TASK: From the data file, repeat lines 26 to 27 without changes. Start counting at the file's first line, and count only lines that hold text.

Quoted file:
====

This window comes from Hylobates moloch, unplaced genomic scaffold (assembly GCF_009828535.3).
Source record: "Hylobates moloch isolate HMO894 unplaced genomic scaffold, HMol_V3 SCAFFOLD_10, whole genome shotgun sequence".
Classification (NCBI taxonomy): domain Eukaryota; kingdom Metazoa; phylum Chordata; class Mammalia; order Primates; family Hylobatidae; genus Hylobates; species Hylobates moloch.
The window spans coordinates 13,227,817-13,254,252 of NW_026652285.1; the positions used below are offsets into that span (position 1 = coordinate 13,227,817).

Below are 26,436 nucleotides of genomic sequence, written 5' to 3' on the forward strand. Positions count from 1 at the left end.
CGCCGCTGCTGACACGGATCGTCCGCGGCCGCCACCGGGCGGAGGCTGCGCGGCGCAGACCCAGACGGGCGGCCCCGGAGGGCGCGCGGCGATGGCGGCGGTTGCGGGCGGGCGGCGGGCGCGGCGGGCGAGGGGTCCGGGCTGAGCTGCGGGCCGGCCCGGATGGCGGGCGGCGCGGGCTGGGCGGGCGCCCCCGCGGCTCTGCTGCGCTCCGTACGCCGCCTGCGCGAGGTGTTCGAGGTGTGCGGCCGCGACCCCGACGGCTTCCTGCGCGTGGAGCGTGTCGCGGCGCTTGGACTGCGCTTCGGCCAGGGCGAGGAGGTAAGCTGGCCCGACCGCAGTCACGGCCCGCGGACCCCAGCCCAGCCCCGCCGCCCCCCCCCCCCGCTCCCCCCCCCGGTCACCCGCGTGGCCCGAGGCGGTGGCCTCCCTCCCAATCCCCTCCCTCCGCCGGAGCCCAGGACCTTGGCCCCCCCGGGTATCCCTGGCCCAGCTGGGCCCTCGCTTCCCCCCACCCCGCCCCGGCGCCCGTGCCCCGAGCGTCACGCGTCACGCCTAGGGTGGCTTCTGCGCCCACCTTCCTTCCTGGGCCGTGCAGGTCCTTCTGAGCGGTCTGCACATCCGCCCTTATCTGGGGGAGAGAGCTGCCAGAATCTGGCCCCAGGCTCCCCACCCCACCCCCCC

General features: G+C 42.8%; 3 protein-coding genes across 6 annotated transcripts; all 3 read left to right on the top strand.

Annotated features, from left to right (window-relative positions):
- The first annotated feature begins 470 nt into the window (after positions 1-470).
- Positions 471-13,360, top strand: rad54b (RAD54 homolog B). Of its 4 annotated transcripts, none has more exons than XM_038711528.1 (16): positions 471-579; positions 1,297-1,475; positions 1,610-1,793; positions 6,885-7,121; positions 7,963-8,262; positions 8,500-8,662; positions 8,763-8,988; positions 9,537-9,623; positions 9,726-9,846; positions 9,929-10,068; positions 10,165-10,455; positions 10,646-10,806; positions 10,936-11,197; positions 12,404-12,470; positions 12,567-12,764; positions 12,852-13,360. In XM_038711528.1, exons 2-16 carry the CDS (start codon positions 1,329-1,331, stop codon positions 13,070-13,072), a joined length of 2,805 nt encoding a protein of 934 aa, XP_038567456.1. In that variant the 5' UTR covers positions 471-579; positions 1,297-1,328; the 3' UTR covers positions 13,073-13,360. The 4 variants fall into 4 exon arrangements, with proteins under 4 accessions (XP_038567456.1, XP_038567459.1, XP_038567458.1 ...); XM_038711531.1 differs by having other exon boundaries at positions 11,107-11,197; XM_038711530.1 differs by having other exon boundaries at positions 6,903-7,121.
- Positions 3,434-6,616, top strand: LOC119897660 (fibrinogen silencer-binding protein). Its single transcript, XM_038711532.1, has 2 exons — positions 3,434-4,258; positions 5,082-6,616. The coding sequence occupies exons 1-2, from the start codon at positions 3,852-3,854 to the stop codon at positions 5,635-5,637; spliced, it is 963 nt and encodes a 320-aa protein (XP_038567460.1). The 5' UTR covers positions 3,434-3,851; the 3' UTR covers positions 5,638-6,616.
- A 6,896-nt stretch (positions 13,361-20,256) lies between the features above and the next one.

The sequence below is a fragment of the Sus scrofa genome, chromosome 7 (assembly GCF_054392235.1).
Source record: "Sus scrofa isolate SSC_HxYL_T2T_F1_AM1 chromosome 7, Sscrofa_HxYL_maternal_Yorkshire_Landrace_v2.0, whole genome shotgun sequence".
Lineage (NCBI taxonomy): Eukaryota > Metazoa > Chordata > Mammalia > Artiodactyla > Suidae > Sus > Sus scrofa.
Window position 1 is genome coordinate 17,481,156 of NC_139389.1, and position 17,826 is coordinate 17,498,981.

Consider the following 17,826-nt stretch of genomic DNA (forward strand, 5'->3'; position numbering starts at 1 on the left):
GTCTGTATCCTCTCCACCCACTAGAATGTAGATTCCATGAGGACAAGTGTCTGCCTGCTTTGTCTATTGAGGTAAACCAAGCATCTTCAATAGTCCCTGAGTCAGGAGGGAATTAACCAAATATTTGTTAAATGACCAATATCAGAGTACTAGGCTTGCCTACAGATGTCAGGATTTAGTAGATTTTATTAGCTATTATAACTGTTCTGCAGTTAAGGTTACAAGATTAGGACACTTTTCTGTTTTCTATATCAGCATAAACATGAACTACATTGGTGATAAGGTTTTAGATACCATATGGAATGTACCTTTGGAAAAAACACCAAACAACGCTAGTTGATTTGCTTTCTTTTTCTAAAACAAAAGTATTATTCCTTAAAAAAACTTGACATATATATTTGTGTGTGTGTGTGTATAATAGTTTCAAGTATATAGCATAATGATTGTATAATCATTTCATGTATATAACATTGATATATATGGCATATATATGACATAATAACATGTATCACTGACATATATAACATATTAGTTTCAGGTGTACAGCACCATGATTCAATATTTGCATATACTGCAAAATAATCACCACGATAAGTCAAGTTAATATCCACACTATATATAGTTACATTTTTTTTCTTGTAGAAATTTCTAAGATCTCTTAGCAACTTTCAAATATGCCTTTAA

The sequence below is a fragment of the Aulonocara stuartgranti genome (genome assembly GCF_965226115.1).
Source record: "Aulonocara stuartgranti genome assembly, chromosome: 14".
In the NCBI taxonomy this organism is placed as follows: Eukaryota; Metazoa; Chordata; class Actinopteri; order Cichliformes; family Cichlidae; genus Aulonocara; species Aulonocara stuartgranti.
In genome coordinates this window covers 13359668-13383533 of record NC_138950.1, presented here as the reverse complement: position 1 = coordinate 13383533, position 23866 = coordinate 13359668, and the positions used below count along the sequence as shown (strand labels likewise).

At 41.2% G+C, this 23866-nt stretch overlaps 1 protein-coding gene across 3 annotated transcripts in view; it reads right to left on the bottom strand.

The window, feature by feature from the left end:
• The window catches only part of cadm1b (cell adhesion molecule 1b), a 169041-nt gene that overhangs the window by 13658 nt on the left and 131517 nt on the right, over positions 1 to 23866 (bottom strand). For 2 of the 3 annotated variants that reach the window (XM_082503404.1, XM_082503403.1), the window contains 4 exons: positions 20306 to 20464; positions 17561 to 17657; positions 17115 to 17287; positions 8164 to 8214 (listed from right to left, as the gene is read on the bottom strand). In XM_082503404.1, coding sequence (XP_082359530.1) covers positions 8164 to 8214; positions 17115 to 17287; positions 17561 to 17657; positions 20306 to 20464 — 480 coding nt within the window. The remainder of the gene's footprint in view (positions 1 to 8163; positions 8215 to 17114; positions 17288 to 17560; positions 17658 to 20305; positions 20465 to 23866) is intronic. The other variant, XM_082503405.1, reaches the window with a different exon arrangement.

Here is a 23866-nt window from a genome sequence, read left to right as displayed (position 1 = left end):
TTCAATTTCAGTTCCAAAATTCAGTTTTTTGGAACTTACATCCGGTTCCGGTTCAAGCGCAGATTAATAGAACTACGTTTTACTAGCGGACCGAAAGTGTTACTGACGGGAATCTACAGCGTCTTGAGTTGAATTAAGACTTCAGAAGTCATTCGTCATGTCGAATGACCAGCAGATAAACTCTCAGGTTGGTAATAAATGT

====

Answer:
Here is a 23866-nt window from a genome sequence, read left to right as displayed (position 1 = left end):
TTCAATTTCAGTTCCAAAATTCAGTTTTTTGGAACTTACATCCGGTTCCGGTTCAAGCGCAGATTAATAGAACTACGTTTTACTAGCGGACCGAAAGTGTTACTGACGGGAATCTACAGCGTCTTGAGTTGAATTAAGACTTCAGAAGTCATTCGTCATGTCGAATGACCAGCAGATAAACTCTCAGGTTGGTAATAAATGT